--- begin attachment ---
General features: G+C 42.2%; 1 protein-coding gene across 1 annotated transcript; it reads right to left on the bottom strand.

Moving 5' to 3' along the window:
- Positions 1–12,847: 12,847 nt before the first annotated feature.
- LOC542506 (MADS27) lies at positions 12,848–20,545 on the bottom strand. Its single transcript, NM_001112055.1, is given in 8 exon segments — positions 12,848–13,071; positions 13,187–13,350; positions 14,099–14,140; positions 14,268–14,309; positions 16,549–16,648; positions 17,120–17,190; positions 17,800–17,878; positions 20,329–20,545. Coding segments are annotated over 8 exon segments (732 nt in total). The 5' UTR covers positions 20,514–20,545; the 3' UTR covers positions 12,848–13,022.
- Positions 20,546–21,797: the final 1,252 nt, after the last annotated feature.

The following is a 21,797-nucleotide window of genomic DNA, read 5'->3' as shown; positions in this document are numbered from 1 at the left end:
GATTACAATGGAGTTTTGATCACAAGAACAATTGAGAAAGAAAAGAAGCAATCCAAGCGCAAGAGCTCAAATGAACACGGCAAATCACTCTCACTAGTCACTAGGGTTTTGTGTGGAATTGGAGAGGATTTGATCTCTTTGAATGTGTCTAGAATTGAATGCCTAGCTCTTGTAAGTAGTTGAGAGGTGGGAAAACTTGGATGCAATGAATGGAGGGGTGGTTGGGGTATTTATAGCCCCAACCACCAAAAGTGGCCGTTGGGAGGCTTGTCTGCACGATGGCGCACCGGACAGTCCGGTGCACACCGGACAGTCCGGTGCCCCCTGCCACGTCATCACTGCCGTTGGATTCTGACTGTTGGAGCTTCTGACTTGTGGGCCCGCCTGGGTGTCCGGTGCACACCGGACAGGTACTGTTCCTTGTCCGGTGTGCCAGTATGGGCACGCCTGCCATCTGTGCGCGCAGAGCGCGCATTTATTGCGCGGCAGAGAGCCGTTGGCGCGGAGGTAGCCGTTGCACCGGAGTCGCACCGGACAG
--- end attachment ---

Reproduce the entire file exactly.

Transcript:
General features: G+C 42.2%; 1 protein-coding gene across 1 annotated transcript; it reads right to left on the bottom strand.

Moving 5' to 3' along the window:
- Positions 1–12,847: 12,847 nt before the first annotated feature.
- LOC542506 (MADS27) lies at positions 12,848–20,545 on the bottom strand. Its single transcript, NM_001112055.1, is given in 8 exon segments — positions 12,848–13,071; positions 13,187–13,350; positions 14,099–14,140; positions 14,268–14,309; positions 16,549–16,648; positions 17,120–17,190; positions 17,800–17,878; positions 20,329–20,545. Coding segments are annotated over 8 exon segments (732 nt in total). The 5' UTR covers positions 20,514–20,545; the 3' UTR covers positions 12,848–13,022.
- Positions 20,546–21,797: the final 1,252 nt, after the last annotated feature.

The following is a 21,797-nucleotide window of genomic DNA, read 5'->3' as shown; positions in this document are numbered from 1 at the left end:
GATTACAATGGAGTTTTGATCACAAGAACAATTGAGAAAGAAAAGAAGCAATCCAAGCGCAAGAGCTCAAATGAACACGGCAAATCACTCTCACTAGTCACTAGGGTTTTGTGTGGAATTGGAGAGGATTTGATCTCTTTGAATGTGTCTAGAATTGAATGCCTAGCTCTTGTAAGTAGTTGAGAGGTGGGAAAACTTGGATGCAATGAATGGAGGGGTGGTTGGGGTATTTATAGCCCCAACCACCAAAAGTGGCCGTTGGGAGGCTTGTCTGCACGATGGCGCACCGGACAGTCCGGTGCACACCGGACAGTCCGGTGCCCCCTGCCACGTCATCACTGCCGTTGGATTCTGACTGTTGGAGCTTCTGACTTGTGGGCCCGCCTGGGTGTCCGGTGCACACCGGACAGGTACTGTTCCTTGTCCGGTGTGCCAGTATGGGCACGCCTGCCATCTGTGCGCGCAGAGCGCGCATTTATTGCGCGGCAGAGAGCCGTTGGCGCGGAGGTAGCCGTTGCACCGGAGTCGCACCGGACAG